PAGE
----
There isn’t a day that goes by that the average American household doesn’t thrive from the convenience of batteries. Remote controls, cell phones, Bluetooth headsets, tablets, toys, the list goes on and on and on, ironically similar to the Energizer Bunny. Most people don’t question the batteries used in their devices. Recharging is typically as simple as plugging in a cord or purchasing a set of replacement batteries at the nearest convenient store. If the type of battery comes into question, most items usually print the requirements directly on the package. Plain and simple. But what about the batteries used in the up-and-coming zero-emission vehicles (ZEVs) quickly advancing in the global automotive market? Batteries that will not only be utilized and charged on a daily basis, but will be necessary for the transportation needs of millions of people in a few short years. Do consumers really understand the battery components of ZEVs?
All ZEVs are not created equally, and those differences can start with something as basic as the battery.
ZEVs use electricity stored in a battery pack to power an electric motor and turn the wheels. When depleted, the batteries are recharged using grid electricity, either from a wall socket or a dedicated charging unit, never depending on gasoline or diesel to run. Manufacturers currently use two main types of rechargeable batteries: Nickel-metal hydride (NiMH) and Lithium-ion batteries.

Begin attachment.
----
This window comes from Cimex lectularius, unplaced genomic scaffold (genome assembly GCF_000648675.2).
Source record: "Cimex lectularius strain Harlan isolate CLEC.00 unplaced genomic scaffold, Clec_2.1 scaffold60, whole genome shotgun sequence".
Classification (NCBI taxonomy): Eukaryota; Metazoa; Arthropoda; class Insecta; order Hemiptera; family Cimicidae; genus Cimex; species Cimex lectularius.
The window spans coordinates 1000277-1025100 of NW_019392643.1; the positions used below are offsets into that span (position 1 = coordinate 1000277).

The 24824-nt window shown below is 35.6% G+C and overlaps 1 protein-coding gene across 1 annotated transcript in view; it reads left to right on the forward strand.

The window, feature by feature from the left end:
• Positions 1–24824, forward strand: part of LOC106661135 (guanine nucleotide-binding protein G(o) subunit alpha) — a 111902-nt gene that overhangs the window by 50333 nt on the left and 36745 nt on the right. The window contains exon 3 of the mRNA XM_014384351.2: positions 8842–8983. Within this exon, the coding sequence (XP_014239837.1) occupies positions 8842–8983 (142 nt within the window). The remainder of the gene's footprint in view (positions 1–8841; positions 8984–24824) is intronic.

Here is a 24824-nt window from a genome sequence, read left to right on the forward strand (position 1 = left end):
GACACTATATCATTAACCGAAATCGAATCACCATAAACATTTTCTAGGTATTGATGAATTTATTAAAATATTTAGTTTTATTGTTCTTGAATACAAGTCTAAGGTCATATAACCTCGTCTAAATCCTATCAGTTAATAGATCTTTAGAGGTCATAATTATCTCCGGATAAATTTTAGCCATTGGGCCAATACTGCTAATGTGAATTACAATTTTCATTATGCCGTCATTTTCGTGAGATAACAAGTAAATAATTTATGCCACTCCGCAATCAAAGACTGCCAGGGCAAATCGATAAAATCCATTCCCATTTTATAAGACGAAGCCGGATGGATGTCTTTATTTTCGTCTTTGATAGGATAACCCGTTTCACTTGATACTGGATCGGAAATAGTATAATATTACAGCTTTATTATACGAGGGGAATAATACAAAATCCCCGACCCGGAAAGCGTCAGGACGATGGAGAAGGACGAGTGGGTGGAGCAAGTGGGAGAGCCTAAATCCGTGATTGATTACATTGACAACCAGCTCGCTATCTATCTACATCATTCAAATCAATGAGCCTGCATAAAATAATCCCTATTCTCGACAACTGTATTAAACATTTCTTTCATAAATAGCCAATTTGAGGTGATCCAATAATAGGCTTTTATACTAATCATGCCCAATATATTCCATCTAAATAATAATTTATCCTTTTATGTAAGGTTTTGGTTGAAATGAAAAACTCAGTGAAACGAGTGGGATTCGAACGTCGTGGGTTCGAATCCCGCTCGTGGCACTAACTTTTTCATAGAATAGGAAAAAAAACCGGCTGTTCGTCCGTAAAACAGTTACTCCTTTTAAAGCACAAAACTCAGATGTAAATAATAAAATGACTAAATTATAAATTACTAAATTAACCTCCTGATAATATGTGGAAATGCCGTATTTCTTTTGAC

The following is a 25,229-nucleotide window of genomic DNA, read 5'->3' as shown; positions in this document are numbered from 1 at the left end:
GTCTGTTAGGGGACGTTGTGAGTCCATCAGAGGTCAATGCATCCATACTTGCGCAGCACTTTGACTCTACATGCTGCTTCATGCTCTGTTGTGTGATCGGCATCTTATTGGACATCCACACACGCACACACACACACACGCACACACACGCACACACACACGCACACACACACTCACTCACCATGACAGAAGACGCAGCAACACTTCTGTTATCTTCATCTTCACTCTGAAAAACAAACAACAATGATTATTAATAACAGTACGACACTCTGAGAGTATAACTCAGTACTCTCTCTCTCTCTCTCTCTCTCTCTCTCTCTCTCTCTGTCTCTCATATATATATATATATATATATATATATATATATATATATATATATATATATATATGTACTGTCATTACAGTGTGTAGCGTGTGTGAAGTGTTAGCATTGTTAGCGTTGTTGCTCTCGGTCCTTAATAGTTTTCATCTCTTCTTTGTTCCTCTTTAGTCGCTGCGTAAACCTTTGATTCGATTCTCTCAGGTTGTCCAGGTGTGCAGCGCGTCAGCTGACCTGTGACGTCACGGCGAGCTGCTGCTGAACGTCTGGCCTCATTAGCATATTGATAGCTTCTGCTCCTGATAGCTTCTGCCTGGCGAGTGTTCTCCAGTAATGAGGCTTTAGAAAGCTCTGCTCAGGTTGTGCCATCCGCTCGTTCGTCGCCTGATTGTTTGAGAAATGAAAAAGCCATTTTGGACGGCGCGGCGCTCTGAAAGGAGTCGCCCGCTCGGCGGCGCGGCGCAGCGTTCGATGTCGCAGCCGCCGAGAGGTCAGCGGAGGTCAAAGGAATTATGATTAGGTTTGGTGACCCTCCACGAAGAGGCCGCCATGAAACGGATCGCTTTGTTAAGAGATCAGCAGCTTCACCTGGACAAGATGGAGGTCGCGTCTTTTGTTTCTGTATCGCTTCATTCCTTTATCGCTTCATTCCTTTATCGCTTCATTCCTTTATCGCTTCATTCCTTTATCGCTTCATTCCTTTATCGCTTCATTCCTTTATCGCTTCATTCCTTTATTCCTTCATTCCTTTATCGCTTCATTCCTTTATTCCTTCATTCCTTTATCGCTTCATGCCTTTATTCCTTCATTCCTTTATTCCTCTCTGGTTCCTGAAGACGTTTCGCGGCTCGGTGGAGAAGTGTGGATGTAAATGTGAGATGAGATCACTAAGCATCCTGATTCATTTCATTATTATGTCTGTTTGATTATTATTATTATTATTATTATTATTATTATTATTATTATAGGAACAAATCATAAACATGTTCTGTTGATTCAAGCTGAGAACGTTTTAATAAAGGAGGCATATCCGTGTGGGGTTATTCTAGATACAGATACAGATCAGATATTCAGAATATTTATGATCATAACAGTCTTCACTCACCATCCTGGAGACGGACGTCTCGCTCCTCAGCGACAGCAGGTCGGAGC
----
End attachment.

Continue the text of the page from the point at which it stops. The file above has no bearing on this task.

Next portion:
According to the U.S. Department of Energy Alternative Fuels Data Center, nickel-metal hydride batteries have been used successfully in all-electric vehicles and are widely used in hybrid electric vehicles due to the fact that they have a much longer life cycle than previously used lead-acid batteries and are safe and abuse tolerant.
Lithium-ion batteries are used in most of today’s plug-in hybrid electric vehicles and all-electric vehicles and are currently used in most portable consumer electronics such as cell phones and laptops because of their high energy per unit mass relative to other electrical energy storage systems.
As the rise in ZEV sales continues to escalate amid global mandates for a zero-emission future, people want answers to their pressing battery questions: Are the battery options available the best that manufacturers can offer consumers? Are they the only viable options? And how will the batteries be disposed of once they can no longer be recharged? These are a few of the questions we will be answering in Part II of All Zero-Emission Vehicles Are Not Created Equal as we explore potential battery alternatives and the disposal infrastructure that must go along with global automotive change.